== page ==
While that could be a strategy you use, my business is so much about me that it doesn’t feel quite right. Instead, I’m talking about reposting my own content. The life of a social media post is short, as is the memory of the average social media user. If you posted a Reel 3 months ago that did really well, post it again! You can change the caption or make some slight changes, but there’s nothing wrong with reposting.
The thing to remember is that you don’t want to get too repetitive. You should still have new content peppered in.
Original Content Reels
Prevailing wisdom used to be that you should focus on using trending sounds for your Instagram Reels. These can still be great, but the head of Instagram, Adam Mosseri, said that Instagram would start prioritizing original content more in 2023.
That means it’s helpful to do the talking head videos. The videos where you’re just talking to the camera to share some information. They don’t always need to be perfect, either. TikTok and BeReal mean that social media is moving away from a completely polished look. You can record a video while sitting in your car or when you’re not in ideal lighting.
Still aim for a good quality video, but don’t overthink it.
Instagram Reel Hooks
One thing that I’m really going to work on in my 2023 Instagram Reel strategy is the hook. You have so little time to get someone’s attention on social media. The first second matters! Make sure you say exactly what someone is going to get from your Reel at the beginning. That could be with text, visuals, or what you say.
Instagram Reel Captions
I’ve been watching a lot of videos from Vanessa Lau lately. She gives a lot of tips about Instagram, and I was particularly interested in how she does her captions for Instagram Reels. She keeps captions short and follows a two calls-to-action method.
The first call-to-action is what you want someone to do right away. It could say something like, “Comment with your favorite emoji if you agree,” or “Tag someone who needs to hear this message.” It’s usually, but not always, about engagement.
The second call-to-action is meant to be more of the next step you want someone to take. That could be “Check the link in my bio for a resource,” or “Send me a DM with the word ‘start’ if you want to get started with me.”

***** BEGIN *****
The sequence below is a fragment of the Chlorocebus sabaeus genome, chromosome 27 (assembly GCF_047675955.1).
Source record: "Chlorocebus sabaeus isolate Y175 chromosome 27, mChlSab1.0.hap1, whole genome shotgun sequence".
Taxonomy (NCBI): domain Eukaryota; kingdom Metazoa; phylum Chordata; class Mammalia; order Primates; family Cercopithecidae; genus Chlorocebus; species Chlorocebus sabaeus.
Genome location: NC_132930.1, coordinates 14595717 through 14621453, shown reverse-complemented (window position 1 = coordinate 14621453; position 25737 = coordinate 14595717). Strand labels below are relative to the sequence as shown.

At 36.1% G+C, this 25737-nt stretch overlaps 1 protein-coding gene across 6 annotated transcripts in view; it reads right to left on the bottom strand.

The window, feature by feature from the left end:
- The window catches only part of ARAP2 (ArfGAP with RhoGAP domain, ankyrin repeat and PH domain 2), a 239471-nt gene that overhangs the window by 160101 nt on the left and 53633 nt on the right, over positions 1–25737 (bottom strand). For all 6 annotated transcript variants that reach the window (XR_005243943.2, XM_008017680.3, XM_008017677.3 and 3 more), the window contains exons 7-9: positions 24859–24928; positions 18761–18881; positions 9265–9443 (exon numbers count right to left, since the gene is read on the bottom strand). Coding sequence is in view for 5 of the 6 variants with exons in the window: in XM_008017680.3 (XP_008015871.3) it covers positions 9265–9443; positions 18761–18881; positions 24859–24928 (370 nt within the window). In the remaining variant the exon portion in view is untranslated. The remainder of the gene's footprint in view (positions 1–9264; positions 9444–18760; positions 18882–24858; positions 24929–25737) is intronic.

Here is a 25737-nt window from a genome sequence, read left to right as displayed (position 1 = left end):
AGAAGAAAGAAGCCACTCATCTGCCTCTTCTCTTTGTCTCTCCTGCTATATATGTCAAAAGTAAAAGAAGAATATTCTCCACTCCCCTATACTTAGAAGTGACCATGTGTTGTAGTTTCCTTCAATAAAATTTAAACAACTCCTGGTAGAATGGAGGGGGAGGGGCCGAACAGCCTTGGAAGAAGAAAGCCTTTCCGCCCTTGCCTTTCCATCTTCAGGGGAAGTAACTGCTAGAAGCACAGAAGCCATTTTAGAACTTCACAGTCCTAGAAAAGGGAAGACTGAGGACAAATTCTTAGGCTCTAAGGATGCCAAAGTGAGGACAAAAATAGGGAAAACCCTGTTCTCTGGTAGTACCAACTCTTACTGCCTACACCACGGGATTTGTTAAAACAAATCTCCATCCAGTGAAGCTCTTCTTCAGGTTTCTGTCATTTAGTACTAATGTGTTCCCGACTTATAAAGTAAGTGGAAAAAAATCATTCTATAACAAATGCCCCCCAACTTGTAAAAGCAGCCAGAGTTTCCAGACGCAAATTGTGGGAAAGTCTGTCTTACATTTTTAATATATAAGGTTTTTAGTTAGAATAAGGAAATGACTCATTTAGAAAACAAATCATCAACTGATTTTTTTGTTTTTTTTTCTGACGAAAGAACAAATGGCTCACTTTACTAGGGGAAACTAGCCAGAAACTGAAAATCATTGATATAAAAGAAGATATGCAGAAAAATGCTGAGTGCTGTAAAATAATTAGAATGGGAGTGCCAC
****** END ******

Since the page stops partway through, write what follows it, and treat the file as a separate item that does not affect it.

This is a fairly unique strategy, so why do I like it so much? Here are a few benefits:
- Instagram Reels are often viewed with only a very short caption. Having the first CTA right there makes it more likely that you’ll get that engagement.
- Instagram Reels tend to reach beyond your current followers. You want those new people to know what the next step to work with you is (the second CTA.)
- Your Reel likely has enough information to act on its own. The caption doesn’t need to repeat that; it can jump straight to the CTA.
Instagram Reel Equipment for 2023
I wrote a blog back in 2022 about some of my favorite equipment for Instagram Reels. A lot of that still applies. However, I want to focus on my two most used for 2023. I use these two for the b-roll I mentioned or my talking head videos.
When I’m doing a video where I’m talking, I like to use my hands. That means a desktop tripod is really helpful. If that’s not your style, though, there’s no shame in holding your phone and talking like you’re on FaceTime. Here’s the tripod that I use.
For time-lapse videos, you can also use the above tripod if you have a surface to set it on. However, it’s not always possible to get the right angle. For some videos, I use a full tripod that can be placed on the ground. The tripod below is what I use. However, you do also need a tripod mount to hold your phone, which I’ve also included below.
Follow Me On Instagram for 2023
Now that we have a breakdown of my Instagram Reel strategy for 2023 and my Instagram Reel equipment for 2023, it’s time to get to posting! Follow me on Instagram as I rebuild my page and get back to growing on Instagram.